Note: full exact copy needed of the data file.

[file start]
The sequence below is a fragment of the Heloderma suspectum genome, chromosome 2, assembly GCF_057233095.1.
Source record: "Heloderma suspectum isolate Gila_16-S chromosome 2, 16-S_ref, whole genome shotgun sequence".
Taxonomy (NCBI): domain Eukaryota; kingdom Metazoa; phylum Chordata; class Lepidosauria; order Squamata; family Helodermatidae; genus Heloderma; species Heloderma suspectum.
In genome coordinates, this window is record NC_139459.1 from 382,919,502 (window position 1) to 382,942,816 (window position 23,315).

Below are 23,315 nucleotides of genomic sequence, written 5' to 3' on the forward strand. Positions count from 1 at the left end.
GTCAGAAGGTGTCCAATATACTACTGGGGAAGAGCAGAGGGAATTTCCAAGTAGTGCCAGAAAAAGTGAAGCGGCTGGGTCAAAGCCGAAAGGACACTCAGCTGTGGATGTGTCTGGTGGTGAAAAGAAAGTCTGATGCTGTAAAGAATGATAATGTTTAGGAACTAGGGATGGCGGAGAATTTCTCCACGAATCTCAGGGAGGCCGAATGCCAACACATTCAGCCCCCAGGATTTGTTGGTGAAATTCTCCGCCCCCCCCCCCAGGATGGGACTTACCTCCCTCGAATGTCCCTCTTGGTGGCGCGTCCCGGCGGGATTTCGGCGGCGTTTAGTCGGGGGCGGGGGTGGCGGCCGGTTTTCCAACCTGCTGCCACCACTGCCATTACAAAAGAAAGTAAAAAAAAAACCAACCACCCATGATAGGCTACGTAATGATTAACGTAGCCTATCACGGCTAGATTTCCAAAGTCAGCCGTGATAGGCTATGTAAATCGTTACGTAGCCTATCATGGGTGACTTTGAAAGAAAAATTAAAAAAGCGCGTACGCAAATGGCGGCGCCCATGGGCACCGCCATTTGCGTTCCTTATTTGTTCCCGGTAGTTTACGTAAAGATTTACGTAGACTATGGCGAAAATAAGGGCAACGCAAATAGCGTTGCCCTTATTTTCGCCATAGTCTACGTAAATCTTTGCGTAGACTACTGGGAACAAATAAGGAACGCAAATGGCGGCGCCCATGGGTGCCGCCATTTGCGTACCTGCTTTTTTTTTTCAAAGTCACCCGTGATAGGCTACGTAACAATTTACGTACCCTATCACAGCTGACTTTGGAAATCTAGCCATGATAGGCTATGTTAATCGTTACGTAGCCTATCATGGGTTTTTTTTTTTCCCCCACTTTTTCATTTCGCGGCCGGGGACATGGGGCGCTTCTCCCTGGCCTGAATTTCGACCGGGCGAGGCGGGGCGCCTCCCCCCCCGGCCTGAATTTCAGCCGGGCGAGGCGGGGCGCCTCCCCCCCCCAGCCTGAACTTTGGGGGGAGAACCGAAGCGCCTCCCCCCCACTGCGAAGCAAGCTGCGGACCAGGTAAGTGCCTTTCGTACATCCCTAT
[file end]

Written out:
The sequence below is a fragment of the Heloderma suspectum genome, chromosome 2, assembly GCF_057233095.1.
Source record: "Heloderma suspectum isolate Gila_16-S chromosome 2, 16-S_ref, whole genome shotgun sequence".
Taxonomy (NCBI): domain Eukaryota; kingdom Metazoa; phylum Chordata; class Lepidosauria; order Squamata; family Helodermatidae; genus Heloderma; species Heloderma suspectum.
In genome coordinates, this window is record NC_139459.1 from 382,919,502 (window position 1) to 382,942,816 (window position 23,315).

Below are 23,315 nucleotides of genomic sequence, written 5' to 3' on the forward strand. Positions count from 1 at the left end.
GTCAGAAGGTGTCCAATATACTACTGGGGAAGAGCAGAGGGAATTTCCAAGTAGTGCCAGAAAAAGTGAAGCGGCTGGGTCAAAGCCGAAAGGACACTCAGCTGTGGATGTGTCTGGTGGTGAAAAGAAAGTCTGATGCTGTAAAGAATGATAATGTTTAGGAACTAGGGATGGCGGAGAATTTCTCCACGAATCTCAGGGAGGCCGAATGCCAACACATTCAGCCCCCAGGATTTGTTGGTGAAATTCTCCGCCCCCCCCCCCAGGATGGGACTTACCTCCCTCGAATGTCCCTCTTGGTGGCGCGTCCCGGCGGGATTTCGGCGGCGTTTAGTCGGGGGCGGGGGTGGCGGCCGGTTTTCCAACCTGCTGCCACCACTGCCATTACAAAAGAAAGTAAAAAAAAAACCAACCACCCATGATAGGCTACGTAATGATTAACGTAGCCTATCACGGCTAGATTTCCAAAGTCAGCCGTGATAGGCTATGTAAATCGTTACGTAGCCTATCATGGGTGACTTTGAAAGAAAAATTAAAAAAGCGCGTACGCAAATGGCGGCGCCCATGGGCACCGCCATTTGCGTTCCTTATTTGTTCCCGGTAGTTTACGTAAAGATTTACGTAGACTATGGCGAAAATAAGGGCAACGCAAATAGCGTTGCCCTTATTTTCGCCATAGTCTACGTAAATCTTTGCGTAGACTACTGGGAACAAATAAGGAACGCAAATGGCGGCGCCCATGGGTGCCGCCATTTGCGTACCTGCTTTTTTTTTTCAAAGTCACCCGTGATAGGCTACGTAACAATTTACGTACCCTATCACAGCTGACTTTGGAAATCTAGCCATGATAGGCTATGTTAATCGTTACGTAGCCTATCATGGGTTTTTTTTTTTCCCCCACTTTTTCATTTCGCGGCCGGGGACATGGGGCGCTTCTCCCTGGCCTGAATTTCGACCGGGCGAGGCGGGGCGCCTCCCCCCCCGGCCTGAATTTCAGCCGGGCGAGGCGGGGCGCCTCCCCCCCCCAGCCTGAACTTTGGGGGGAGAACCGAAGCGCCTCCCCCCCACTGCGAAGCAAGCTGCGGACCAGGTAAGTGCCTTTCGTACATCCCTAT